Ojito Ponderosas

Sandstone pocket and ponderosa pines in New Mexico's Ojito Wilderness

New Mexico’s Ojito Wilderness is always a delight. You never know quite where you’re going when you step in, and you’re never quite sure if you’ve gotten there. Everywhere is curious and pretty, but you always have a feeling that something even better must be in the next pocket of sandstone, up the next gully, over in the next shale valley. And you may be right. I know there’s rock art in the neighborhood, but I’ve never found it; and a couple folks looking for rock art once stumbled on Seismosaurus (apparently now reclassified). I’ve yet to find anything truly remarkable, but you’d have to be blind to go out there and not come away fascinated by the badlands, curves and pillars of sandstone, twisted ponderosas (far below their normal elevations), and spectacular distant views of the great geologic uplifts of the Nacimiento and the Sandias. I really must get out there for an overnight in some interesting weather!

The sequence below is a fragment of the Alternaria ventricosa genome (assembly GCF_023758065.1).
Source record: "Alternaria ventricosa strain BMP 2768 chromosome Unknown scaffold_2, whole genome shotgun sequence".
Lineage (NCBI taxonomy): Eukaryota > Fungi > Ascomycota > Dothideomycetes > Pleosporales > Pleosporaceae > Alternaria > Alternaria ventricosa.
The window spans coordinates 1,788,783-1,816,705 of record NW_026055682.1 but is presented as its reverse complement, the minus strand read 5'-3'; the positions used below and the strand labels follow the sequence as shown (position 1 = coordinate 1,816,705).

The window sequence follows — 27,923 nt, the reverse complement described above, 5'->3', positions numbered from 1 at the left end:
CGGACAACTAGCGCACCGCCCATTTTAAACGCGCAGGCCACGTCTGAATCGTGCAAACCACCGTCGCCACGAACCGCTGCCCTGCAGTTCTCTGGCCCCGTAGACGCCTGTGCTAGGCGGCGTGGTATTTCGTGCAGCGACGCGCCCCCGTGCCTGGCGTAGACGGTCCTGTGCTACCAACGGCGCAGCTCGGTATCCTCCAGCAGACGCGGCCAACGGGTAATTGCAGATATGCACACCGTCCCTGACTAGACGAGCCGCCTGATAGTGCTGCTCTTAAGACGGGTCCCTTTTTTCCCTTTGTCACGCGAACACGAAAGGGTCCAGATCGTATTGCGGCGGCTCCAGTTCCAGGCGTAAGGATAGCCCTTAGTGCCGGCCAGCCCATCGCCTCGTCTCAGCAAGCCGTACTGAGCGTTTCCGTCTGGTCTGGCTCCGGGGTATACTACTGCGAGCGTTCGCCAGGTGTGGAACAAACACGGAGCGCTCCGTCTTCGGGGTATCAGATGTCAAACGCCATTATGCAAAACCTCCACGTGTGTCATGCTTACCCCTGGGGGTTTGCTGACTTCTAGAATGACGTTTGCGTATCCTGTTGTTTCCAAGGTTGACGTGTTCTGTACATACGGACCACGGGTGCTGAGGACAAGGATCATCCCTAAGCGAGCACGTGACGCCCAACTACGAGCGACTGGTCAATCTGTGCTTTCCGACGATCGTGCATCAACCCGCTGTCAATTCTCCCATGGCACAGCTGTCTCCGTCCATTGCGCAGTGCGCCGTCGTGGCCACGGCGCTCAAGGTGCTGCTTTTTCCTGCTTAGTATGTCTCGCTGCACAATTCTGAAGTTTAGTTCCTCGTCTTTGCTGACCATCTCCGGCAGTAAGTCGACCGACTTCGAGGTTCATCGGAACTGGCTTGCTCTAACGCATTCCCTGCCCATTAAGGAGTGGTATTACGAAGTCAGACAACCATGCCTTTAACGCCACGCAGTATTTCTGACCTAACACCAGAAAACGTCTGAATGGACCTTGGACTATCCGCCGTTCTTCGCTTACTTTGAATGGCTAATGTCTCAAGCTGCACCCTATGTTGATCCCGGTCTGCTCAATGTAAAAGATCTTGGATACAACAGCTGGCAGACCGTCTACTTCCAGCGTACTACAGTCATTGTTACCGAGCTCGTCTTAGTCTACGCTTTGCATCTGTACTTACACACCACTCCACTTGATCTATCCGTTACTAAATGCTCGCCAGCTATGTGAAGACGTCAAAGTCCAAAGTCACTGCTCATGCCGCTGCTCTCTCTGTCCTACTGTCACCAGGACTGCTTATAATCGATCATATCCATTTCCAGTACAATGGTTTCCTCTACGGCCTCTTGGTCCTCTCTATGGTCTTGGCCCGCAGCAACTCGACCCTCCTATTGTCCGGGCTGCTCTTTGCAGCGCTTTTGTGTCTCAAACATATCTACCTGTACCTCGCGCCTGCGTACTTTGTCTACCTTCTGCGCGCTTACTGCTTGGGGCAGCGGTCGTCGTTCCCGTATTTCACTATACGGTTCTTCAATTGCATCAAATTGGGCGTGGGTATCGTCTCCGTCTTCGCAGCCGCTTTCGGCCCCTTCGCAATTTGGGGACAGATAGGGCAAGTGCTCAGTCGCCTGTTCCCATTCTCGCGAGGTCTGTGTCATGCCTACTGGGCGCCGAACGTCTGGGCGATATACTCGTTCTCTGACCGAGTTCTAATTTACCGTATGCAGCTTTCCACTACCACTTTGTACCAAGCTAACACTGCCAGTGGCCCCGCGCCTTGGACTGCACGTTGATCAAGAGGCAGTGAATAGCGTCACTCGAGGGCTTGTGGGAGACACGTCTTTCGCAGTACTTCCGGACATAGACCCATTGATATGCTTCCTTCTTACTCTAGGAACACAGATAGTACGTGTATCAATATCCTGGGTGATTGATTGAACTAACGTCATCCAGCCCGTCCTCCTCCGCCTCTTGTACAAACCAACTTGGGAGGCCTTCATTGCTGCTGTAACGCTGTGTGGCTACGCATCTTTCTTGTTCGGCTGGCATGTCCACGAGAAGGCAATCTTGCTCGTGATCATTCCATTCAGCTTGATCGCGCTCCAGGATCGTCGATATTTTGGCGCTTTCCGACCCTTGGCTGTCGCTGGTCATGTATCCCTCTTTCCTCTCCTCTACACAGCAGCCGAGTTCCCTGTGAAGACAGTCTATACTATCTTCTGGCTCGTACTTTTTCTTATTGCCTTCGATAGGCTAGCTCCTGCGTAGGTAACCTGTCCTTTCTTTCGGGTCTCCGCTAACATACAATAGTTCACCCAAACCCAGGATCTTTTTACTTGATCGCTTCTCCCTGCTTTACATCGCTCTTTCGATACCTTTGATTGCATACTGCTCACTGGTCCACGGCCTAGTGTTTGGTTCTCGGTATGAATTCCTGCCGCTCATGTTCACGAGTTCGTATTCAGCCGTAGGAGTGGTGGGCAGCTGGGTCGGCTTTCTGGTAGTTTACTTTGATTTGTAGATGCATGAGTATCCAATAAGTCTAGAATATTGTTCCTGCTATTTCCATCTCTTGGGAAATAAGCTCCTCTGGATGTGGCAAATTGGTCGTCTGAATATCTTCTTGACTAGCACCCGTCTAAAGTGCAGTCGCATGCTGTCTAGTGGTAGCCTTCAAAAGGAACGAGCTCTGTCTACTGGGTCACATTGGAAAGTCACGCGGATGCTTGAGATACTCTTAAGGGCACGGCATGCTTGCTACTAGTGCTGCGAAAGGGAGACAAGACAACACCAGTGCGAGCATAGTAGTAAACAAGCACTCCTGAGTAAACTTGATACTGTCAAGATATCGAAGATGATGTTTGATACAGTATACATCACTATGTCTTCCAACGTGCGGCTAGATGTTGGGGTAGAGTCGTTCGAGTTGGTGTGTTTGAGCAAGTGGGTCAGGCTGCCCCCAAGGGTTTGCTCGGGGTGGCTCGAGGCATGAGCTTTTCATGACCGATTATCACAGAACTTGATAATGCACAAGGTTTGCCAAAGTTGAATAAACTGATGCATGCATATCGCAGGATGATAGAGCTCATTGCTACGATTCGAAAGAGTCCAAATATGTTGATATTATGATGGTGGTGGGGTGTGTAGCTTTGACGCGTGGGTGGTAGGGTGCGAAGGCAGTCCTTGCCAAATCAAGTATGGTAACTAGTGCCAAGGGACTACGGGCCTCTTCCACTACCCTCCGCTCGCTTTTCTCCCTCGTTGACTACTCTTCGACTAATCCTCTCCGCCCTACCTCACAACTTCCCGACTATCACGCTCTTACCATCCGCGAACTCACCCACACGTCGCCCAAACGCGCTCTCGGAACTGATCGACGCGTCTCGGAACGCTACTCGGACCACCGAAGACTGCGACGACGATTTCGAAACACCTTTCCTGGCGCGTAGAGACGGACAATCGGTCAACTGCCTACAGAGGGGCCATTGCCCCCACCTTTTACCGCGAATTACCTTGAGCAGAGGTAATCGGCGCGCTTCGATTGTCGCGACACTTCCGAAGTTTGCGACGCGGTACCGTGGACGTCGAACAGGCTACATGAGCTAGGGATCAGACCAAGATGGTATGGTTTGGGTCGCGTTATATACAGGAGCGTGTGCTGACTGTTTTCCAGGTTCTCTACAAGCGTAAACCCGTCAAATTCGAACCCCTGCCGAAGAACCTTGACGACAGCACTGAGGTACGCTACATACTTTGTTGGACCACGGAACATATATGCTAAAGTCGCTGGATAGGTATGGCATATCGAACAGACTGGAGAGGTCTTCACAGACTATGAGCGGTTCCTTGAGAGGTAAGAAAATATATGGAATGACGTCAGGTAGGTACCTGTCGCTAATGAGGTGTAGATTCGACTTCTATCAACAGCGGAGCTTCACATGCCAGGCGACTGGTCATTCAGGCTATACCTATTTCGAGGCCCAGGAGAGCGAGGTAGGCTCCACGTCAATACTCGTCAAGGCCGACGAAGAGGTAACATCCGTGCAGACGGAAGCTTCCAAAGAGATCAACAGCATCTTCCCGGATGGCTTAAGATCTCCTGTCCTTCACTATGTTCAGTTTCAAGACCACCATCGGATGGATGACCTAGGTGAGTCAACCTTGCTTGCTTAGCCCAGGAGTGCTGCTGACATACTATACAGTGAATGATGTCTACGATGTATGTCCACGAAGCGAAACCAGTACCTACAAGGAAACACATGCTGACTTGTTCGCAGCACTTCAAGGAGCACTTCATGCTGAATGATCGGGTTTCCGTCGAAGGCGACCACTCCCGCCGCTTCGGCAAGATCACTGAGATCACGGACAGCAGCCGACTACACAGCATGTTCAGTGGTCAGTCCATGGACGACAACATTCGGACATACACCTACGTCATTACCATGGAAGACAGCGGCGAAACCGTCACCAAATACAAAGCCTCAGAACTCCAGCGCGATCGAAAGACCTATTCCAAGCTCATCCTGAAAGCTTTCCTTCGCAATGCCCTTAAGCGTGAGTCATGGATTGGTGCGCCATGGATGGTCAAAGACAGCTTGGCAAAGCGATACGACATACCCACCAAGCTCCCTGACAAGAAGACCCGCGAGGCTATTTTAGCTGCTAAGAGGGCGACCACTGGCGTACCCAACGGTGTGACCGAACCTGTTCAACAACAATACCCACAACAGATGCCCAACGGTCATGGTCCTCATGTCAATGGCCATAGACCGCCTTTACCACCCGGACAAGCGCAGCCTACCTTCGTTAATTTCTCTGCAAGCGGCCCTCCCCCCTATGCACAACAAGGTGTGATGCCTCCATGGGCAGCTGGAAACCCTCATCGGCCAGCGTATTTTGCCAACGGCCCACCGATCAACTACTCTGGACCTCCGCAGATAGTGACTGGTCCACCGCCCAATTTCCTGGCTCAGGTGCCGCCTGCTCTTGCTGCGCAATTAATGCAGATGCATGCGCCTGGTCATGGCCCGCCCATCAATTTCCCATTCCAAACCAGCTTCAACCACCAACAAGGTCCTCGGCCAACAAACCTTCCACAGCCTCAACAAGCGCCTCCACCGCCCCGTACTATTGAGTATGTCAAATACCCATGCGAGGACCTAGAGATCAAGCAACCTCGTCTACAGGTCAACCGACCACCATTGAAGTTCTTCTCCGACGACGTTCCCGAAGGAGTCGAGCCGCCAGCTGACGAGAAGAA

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4 thoughts on “Ojito Ponderosas

    • Yeah, it’s moved really high on my list, plus it’s a great winter destination. I’m just waiting for some promising weather conditions. It’s much more open badlands than tight canyon country, so an interesting sky will be an enormous help. Just need La Nina to give us a break from these damn blue skies!

  1. This looks like a really pretty place; this whole area of north central NM really has lots of places like this (topographically, at least this sounds a lot like Bandelier NM). I really like the way that white sandstone catches the light in this image.

    Cheers,
    Greg

    • Thanks Greg! Ojito’s a lot more open and crumbly than Bandelier, no deep canyons and finger mesas, and certainly no permanent streams. Ojito’s also 1,000 feet lower, so the ponderosas are really living on the edge there, whereas they’re abundant in Bandelier’s comparatively lush canyons. Both areas have really cool erosional features, but Ojito’s sandstones behave rather differently than Bandelier’s ashflow tuff.

      I love to compare and contrast landscapes, obviously! Everywhere is unique somehow, and looking at how geology, location and elevation all come together to produce specific landscapes is endlessly fascinating to me.

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